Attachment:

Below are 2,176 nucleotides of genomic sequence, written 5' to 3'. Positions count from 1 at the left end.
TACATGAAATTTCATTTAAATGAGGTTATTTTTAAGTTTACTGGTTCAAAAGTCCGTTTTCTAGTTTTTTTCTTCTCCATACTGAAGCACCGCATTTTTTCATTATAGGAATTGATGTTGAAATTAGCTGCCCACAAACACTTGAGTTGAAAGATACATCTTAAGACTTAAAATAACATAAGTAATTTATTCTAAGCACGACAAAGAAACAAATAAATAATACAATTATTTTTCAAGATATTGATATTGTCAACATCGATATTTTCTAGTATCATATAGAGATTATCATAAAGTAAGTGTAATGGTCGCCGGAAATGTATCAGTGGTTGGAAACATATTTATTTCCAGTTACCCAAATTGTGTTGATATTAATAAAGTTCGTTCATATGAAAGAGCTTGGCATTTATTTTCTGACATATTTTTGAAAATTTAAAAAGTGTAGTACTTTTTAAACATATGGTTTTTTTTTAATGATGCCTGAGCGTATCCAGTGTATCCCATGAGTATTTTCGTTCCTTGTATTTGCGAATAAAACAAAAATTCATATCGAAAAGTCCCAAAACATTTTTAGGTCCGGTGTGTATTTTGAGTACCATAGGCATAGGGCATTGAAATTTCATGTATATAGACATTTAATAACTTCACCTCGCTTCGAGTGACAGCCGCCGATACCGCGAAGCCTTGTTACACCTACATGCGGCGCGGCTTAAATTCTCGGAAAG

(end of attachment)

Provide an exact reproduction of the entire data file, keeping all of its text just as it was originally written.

Below are 2,176 nucleotides of genomic sequence, written 5' to 3'. Positions count from 1 at the left end.
TACATGAAATTTCATTTAAATGAGGTTATTTTTAAGTTTACTGGTTCAAAAGTCCGTTTTCTAGTTTTTTTCTTCTCCATACTGAAGCACCGCATTTTTTCATTATAGGAATTGATGTTGAAATTAGCTGCCCACAAACACTTGAGTTGAAAGATACATCTTAAGACTTAAAATAACATAAGTAATTTATTCTAAGCACGACAAAGAAACAAATAAATAATACAATTATTTTTCAAGATATTGATATTGTCAACATCGATATTTTCTAGTATCATATAGAGATTATCATAAAGTAAGTGTAATGGTCGCCGGAAATGTATCAGTGGTTGGAAACATATTTATTTCCAGTTACCCAAATTGTGTTGATATTAATAAAGTTCGTTCATATGAAAGAGCTTGGCATTTATTTTCTGACATATTTTTGAAAATTTAAAAAGTGTAGTACTTTTTAAACATATGGTTTTTTTTTAATGATGCCTGAGCGTATCCAGTGTATCCCATGAGTATTTTCGTTCCTTGTATTTGCGAATAAAACAAAAATTCATATCGAAAAGTCCCAAAACATTTTTAGGTCCGGTGTGTATTTTGAGTACCATAGGCATAGGGCATTGAAATTTCATGTATATAGACATTTAATAACTTCACCTCGCTTCGAGTGACAGCCGCCGATACCGCGAAGCCTTGTTACACCTACATGCGGCGCGGCTTAAATTCTCGGAAAG